Where our ancestors still rule the ruins ;)
15.04.2011 31 °C
Lopburi has lots of old Khmer style ruins and a royal palace that has been turned into a museum, but the biggest attraction – and at the same time biggest annoyance – by far, are the monkeys. They’re literally everywhere: on and around the ruins, on the electricity cables, the sidewalk, cars and even scooters. And though they look cute, trying to pet them is ill advised, because a) they steal your stuff, anything they can get their hands paws on, especially shiny things like glasses and b) they bite. They also attract a lot of tourists to town though, so Lopburi has a sort of love-hate relationship with them. Add to that the fact that these people are Buddhist and therefore not allowed to hurt any sentient living being (and that does include the monkeys) and you’ll understand it’s complicated.
So that’s why all around town you can find signs that warn tourists that feeding the monkeys is punishable by law, while at the same time they are fed every day at 10 and 16 at special feeding places to keep them from bothering the tourist. This is also why, if you want to go into the ruins, it’s advisable to take a guide with you. Not to show you the way, but because they carry a catapult and shoot at monkeys that come too close. While those same guides encourage you to feed the monkeys at the ruins, because the tourists find it fun. Complicated indeed.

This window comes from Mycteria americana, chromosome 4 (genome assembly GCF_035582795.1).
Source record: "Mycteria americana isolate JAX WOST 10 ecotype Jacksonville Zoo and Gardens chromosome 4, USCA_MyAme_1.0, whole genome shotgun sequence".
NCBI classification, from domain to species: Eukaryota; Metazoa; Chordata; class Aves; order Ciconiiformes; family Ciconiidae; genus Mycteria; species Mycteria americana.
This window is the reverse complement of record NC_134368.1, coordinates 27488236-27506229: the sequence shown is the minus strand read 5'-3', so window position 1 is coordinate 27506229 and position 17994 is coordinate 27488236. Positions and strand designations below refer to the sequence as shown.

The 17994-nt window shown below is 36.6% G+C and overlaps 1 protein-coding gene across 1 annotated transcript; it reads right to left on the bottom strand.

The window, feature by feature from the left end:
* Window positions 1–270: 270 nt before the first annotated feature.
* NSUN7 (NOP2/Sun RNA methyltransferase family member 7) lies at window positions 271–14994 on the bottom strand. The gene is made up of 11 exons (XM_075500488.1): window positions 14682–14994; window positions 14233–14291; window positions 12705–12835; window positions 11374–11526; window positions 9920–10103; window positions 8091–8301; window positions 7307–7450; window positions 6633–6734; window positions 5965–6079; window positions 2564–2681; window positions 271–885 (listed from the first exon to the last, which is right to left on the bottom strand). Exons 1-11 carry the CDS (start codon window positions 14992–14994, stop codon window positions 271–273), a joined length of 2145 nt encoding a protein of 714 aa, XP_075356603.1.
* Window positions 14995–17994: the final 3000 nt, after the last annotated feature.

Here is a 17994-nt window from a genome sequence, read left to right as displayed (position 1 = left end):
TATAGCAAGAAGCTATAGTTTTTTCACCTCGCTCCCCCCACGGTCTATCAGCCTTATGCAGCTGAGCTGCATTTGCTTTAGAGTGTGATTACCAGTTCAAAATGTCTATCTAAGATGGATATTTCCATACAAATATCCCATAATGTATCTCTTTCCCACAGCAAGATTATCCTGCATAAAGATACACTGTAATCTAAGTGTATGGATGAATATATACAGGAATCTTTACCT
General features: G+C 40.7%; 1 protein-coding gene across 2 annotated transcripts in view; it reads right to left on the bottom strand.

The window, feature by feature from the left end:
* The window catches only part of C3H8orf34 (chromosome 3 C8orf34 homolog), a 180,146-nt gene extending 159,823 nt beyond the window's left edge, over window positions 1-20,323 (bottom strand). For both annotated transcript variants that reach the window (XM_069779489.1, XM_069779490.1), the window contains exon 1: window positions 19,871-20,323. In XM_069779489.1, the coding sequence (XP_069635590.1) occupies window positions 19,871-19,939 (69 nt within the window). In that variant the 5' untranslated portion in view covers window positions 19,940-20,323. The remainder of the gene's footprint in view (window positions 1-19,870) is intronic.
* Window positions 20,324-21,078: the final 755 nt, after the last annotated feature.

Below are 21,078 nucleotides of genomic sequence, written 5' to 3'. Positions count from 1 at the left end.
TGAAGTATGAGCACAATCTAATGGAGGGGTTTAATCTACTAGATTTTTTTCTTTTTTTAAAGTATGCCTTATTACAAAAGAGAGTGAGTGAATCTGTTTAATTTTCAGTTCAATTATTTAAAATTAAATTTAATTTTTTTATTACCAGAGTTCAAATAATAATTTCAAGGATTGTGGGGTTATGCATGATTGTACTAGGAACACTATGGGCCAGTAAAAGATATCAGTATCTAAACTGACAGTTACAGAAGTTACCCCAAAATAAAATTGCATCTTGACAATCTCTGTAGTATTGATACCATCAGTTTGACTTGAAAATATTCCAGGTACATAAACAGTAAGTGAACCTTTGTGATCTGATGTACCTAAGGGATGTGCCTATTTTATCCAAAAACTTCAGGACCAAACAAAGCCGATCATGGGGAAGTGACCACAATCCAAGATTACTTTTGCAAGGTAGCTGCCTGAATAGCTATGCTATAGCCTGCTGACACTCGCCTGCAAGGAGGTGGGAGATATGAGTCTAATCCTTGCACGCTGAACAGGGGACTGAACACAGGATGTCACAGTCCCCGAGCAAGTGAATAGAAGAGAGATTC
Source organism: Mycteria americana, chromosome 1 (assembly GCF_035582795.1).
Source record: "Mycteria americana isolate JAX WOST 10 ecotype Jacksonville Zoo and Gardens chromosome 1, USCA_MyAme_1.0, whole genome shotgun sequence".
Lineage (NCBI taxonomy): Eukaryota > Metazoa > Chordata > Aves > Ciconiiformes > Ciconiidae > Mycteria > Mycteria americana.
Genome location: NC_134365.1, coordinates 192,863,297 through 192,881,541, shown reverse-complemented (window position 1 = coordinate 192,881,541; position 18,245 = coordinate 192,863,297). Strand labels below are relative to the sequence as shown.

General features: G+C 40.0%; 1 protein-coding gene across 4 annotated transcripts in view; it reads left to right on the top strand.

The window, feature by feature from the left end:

Another advantage is that Lopburi is small so it’s easily doable to walk around town and see most of the sights in a morning. Even if you have to go back to the hostel because the ice coffee from the 7/11 turns out to be made with milk.
Phra Narai Ratchaniwet – the former royal palace – also houses a museum. Once again we saw lots and lots of Buddha’s but little else of interest. Actually, the museum building and its environment (the ruins) were more eye catching. We sort of stumbled onto Prang Khaek Sactuary and I was once again fighting off Tomb Raider associations.
The main attraction was the most interesting though, mostly because of the monkeys – that were everywhere – and the bats – that hung from the ceiling. We went back at 16 to see the feeding of the monkeys, but when the only thing that had happened by 16.15h, was that my arms were turning red, so we gave up and went back to the hostel.